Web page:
The Dark at the End of the Tunnel

I’m beginning to see the dark at the end of the tunnel. Life is not returning to normal. We will never eat out again without observing how crowded the room is. We will never get on a bus without a mask. Every sniffle or scratchy throat will prompt us to find a rapid test for Covid. A positive test will send us into isolation, a negative test will comfort us only until we reach for the rapid test again in a few days.

Our lingering winter weather has kept us from some of our normal springtime outings. I’m sure that’s affecting my mood. A tour of the shops of one of our nearby tourist towns is a frequent February treat. Not this year. Yes, the buds are swelling on trees in our next door park, but we haven’t walked past them as often as usual. But it’s March now. Time to get out and about. I think we can. I think we can. I think we must!

Meanwhile, a new publication from Cochrane, a highly regarded research  firm in the UK, assures us that masking to prevent the spread of Covid is useless. They say this even though two studies specifically related to Covid show a positive effect of masking. Other studies occurred prior to Covid and were crappy studies. 

Furthermore: I have proof that masks work. Yes, I do. And here it is: I live in a retirement community of nearly 500 residents. We have 200 staff people who come and go each day. Due to low rates of Covid, residents dropped their masks many weeks ago. Employees were required to continue wearing masks at work. All employees. All day. Every day. Residents could or could not wear masks, up to the individual. Activities had returned to normal, meaning lots of in-person meetings – instead of Zoom – in large rooms and small. 

Guess what happened? We slowly began to see cases of Covid, most contracted outside in the real world. Our Covid trackers didn’t see much passing from resident to resident. Until the Super Bowl. Can you imagine a more perfect setting for spreading Covid than Super Bowl parties. Bunching up on sofas, eating, cheering, spreading germs with abandon. We had grown so lax that our neighbors had parties here, or went out to party with family. And then we had an explosion of Covid cases within our community. But guess what. Staff were immune to all this. Yes, we had a handful of staff who tested positive, but just a fraction of what was happening with residents. How could this be. My guess is that masks work.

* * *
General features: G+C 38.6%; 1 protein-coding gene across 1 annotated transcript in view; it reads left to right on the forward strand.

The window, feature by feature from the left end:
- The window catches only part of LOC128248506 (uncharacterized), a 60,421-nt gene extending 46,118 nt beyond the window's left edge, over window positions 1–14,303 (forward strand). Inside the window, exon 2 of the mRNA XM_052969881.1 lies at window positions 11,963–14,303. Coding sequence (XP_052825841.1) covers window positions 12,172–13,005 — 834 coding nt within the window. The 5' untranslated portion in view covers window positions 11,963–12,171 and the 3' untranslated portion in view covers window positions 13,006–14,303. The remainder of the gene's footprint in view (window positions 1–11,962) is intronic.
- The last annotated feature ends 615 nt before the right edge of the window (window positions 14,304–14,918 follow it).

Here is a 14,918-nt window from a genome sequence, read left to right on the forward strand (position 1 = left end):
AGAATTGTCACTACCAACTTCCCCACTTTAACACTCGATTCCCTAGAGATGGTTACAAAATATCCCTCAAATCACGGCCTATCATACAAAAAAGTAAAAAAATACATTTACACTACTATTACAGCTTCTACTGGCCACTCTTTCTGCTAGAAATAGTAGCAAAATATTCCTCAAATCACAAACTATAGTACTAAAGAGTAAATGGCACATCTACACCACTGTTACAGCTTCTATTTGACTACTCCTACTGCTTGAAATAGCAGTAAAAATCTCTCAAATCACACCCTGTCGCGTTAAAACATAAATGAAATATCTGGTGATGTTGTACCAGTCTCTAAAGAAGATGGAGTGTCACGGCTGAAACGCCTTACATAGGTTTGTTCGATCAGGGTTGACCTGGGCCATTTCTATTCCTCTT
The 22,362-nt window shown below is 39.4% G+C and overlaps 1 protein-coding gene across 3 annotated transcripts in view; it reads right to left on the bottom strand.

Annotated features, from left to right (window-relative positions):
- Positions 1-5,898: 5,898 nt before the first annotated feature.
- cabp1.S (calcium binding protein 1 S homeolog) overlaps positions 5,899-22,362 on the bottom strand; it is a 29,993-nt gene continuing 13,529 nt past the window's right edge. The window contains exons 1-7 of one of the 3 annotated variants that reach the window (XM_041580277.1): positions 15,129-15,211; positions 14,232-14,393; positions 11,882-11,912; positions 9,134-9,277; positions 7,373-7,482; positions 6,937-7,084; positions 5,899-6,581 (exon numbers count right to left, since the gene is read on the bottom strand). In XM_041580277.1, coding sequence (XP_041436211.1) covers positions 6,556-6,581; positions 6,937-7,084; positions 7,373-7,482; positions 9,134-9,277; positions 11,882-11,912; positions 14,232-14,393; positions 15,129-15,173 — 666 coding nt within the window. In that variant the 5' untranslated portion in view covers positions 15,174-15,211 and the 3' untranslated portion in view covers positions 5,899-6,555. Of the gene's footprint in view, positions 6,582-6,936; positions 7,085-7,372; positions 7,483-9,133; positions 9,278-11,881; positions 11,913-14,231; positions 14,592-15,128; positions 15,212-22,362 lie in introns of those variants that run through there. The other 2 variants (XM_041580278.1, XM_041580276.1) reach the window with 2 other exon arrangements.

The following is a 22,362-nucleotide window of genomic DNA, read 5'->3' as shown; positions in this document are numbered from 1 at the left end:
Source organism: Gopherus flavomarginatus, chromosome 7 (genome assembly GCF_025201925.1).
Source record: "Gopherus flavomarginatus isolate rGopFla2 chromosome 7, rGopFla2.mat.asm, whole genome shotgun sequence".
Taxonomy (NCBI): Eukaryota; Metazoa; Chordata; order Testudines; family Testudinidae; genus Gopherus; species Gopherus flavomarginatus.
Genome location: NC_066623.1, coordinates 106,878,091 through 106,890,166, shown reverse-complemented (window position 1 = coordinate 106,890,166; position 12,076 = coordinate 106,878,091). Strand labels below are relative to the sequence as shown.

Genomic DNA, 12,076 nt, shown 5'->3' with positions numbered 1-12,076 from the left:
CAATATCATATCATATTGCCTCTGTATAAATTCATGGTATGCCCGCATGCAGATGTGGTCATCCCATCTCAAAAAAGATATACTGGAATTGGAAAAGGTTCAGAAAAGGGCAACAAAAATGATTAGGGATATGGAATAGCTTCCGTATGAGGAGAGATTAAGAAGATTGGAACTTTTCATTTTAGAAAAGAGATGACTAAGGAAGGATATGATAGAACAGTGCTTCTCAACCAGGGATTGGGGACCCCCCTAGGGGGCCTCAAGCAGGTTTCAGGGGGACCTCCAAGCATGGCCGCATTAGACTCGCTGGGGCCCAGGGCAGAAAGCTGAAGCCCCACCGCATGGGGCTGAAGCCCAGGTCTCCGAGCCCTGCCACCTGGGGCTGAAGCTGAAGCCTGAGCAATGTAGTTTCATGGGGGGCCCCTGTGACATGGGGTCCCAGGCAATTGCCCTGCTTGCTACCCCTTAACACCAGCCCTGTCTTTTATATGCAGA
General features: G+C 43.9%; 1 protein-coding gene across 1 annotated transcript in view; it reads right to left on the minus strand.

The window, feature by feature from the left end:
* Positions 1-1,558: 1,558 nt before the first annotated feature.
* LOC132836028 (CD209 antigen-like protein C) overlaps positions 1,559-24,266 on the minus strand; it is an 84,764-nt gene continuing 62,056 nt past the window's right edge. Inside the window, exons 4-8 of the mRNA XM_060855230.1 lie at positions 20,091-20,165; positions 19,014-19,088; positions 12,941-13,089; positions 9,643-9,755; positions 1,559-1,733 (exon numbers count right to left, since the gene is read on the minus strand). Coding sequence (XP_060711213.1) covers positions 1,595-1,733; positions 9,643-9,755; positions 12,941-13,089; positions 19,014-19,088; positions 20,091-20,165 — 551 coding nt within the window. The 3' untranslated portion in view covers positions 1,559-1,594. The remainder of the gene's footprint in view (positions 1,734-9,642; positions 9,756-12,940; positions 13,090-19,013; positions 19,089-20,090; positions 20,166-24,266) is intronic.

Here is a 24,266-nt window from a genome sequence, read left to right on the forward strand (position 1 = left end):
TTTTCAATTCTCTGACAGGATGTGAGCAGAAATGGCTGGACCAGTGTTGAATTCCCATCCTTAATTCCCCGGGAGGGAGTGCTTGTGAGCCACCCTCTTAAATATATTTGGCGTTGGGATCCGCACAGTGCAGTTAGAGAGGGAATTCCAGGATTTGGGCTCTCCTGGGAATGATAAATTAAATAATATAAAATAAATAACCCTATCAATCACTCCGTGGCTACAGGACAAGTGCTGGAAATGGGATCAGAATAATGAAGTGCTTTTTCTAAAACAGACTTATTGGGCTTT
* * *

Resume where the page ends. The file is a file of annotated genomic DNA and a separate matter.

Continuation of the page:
Fortunately, most of our neighbors have had mild cases of Covid, but at least four have been sent to the hospital. No deaths yet from this current outbreak, but it’s early days. It often takes a while to die from Covid. 

My advice. Continue to mask up in stores; avoid eating out with crowds; test early if you have symptoms so you can call your doc and get Paxlovid. Good luck.

Buying Books in the Age of Amazon

I’m working on a review of the book Woke Antisemitism: How Progressive Ideology Harms Jews by David L. Bernstein. It has answers to many questions I get asked about Wokeness, and I recommend that people read it. No matter what words I string together, my answers never seem to satisfy anyone.

But there’s a problem: The book is only available via Amazon. I admit that that is only a problem for a handful of Amazon resisters such as myself. But I do wonder why it isn’t more widely available. Granted, it might be aimed at a fairly narrow audience, though it deserves the attention of anyone who cares about the narrow confines of acceptable dialogue these days. 

Before I caved in and created an Amazon account just to buy this one book, I searched for it via the websites of several bookstores in my area, both indies, Barnes and Noble, and the University Bookstore. The only place I could even order it was Barnes and Noble and the price plus postage made me pause. It’s the sort of book I might buy as an ebook, though I usually buy ebooks through Apple, just to avoid dealing with Amazon. Nope. No ebook through Apple Books. Grrr.

Why do I even care where I buy a book? A question that deserves an answer: I simply don’t want Amazon to have total control of which books are made available to the world. Once I caved, created an Amazon account, and bought the Kindle version of the book, I could see that it has an actual publisher behind it: Post Hill Press. But when I went to their website, and then to the division behind this title,, and then to the title, I learned that it supposedly is available through Amazon, Barnes and Noble, Google Play, Nook, and Kobo. Funny how those other options didn’t show up when I searched (via DuckDuckGo) for information. And, again, why is Apple absent from the list?

I would have bought a hard copy if I could have obtained one locally, but it didn’t show up in searches on my favorite indie websites either as an ebook, or in paper, even to order. Nor does our public library have a copy. If I were the author and actually wanted to sell some copies of this book, I’d be talking to the publisher to find out what the heck is going on. 

Back to my concern about Amazon. If there is any industry where I don’t want to see a monopoly, it’s the publishing industry. And there’s simply no doubt that Amazon has monopoly power over book publishing. If Amazon decides that Abigail Shrier’s book Irreversible Damage is likely to garner the ire of trans activists, it can refuse to sell it (fortunately there was enough resistance that that tactic didn’t work), or it can make sure that the title won’t show up in ads (that did work). We simply need multiple ways to get ideas out there into the “marketplace of ideas” so they can be read, digested, commented upon, and subjected to fierce battles. Without being contested, ideas won’t get refined and improved so the best ones float to the top.